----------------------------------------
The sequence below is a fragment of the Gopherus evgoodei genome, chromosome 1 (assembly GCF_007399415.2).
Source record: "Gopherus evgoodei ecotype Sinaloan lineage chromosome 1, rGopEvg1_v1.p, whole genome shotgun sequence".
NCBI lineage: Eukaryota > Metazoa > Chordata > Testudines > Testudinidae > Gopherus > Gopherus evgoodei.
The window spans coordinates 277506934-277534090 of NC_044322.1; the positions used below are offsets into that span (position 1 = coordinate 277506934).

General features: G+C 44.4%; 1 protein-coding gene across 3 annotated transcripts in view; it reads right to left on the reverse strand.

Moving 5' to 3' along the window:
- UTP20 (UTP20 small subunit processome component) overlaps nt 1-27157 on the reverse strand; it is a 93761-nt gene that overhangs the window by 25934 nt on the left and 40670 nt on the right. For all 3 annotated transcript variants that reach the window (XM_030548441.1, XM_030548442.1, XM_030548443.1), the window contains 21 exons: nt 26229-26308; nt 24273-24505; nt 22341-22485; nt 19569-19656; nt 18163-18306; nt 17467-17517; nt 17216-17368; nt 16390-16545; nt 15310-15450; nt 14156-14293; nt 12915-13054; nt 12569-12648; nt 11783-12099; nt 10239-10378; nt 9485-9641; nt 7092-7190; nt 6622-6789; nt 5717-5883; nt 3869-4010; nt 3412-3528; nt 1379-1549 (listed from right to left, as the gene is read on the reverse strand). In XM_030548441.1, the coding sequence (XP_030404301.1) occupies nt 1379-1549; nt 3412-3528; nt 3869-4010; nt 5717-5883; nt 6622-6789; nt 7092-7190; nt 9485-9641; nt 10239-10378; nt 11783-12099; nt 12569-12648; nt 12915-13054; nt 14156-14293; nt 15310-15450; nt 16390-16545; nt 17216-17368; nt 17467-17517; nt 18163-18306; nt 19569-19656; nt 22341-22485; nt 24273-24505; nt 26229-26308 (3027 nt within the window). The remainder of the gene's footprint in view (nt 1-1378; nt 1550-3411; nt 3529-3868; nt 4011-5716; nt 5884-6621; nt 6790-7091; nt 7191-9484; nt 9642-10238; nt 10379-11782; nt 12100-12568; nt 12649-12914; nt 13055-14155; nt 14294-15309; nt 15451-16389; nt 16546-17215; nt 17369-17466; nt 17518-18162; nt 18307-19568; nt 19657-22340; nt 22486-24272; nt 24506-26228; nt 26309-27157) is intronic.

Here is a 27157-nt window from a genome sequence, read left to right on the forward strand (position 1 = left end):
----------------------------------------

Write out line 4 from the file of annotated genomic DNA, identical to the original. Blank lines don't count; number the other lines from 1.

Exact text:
The window spans coordinates 277506934-277534090 of NC_044322.1; the positions used below are offsets into that span (position 1 = coordinate 277506934).